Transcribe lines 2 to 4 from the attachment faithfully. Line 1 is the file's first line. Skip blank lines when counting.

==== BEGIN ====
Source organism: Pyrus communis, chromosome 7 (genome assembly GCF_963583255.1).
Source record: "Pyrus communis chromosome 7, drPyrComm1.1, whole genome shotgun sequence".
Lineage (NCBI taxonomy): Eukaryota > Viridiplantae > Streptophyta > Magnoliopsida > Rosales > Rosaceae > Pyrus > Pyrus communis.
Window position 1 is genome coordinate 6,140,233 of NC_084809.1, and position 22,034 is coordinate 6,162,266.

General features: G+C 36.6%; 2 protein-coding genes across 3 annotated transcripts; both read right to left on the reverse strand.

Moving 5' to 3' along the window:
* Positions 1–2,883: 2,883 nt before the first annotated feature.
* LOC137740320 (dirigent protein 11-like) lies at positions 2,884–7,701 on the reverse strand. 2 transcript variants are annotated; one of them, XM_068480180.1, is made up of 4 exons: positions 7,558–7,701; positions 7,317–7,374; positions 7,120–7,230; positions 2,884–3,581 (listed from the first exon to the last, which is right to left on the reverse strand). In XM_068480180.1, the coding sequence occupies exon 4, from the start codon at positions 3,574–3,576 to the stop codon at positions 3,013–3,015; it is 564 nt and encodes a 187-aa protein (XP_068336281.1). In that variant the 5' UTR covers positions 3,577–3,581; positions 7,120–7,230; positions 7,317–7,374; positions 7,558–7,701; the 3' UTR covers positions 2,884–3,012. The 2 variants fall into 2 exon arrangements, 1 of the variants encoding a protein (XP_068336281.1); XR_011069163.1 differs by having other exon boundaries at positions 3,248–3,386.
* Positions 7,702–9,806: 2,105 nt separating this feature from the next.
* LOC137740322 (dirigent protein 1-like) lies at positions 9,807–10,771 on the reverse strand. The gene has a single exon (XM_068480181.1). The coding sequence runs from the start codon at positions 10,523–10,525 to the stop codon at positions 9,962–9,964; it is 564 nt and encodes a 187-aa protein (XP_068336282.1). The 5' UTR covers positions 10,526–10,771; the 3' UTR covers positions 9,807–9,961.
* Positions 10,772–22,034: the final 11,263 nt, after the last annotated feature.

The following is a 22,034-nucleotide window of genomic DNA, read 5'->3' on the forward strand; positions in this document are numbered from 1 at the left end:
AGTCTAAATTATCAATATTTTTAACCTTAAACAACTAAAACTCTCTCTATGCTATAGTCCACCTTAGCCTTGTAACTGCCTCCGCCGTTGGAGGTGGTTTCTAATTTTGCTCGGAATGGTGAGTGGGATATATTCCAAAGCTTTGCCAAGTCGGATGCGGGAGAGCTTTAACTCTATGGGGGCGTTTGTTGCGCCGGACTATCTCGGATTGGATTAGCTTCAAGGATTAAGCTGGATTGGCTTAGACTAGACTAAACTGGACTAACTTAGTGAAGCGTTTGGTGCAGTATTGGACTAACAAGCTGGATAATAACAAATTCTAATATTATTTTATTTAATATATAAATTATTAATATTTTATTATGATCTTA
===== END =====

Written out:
Source record: "Pyrus communis chromosome 7, drPyrComm1.1, whole genome shotgun sequence".
Lineage (NCBI taxonomy): Eukaryota > Viridiplantae > Streptophyta > Magnoliopsida > Rosales > Rosaceae > Pyrus > Pyrus communis.
Window position 1 is genome coordinate 6,140,233 of NC_084809.1, and position 22,034 is coordinate 6,162,266.